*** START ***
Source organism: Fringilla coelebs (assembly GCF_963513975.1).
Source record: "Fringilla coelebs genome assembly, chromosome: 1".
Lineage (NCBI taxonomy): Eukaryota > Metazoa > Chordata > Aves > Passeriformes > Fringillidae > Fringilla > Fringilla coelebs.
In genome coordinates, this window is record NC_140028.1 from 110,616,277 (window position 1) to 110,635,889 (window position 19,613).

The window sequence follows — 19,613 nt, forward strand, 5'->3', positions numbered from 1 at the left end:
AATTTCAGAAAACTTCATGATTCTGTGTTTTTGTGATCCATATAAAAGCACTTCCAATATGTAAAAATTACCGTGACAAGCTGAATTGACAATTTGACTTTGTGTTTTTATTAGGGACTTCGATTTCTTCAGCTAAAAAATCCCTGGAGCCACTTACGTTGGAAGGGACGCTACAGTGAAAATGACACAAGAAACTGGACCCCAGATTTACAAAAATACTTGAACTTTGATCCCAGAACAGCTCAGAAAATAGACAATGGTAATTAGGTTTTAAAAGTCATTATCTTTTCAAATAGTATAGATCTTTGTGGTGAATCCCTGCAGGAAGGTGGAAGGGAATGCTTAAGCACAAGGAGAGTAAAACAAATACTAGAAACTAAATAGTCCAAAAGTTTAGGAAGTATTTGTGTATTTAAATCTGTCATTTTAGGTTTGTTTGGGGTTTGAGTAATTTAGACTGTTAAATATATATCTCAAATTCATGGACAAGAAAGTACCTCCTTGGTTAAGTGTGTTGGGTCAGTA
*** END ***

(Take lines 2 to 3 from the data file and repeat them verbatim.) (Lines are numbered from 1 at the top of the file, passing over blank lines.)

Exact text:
Source record: "Fringilla coelebs genome assembly, chromosome: 1".
Lineage (NCBI taxonomy): Eukaryota > Metazoa > Chordata > Aves > Passeriformes > Fringillidae > Fringilla > Fringilla coelebs.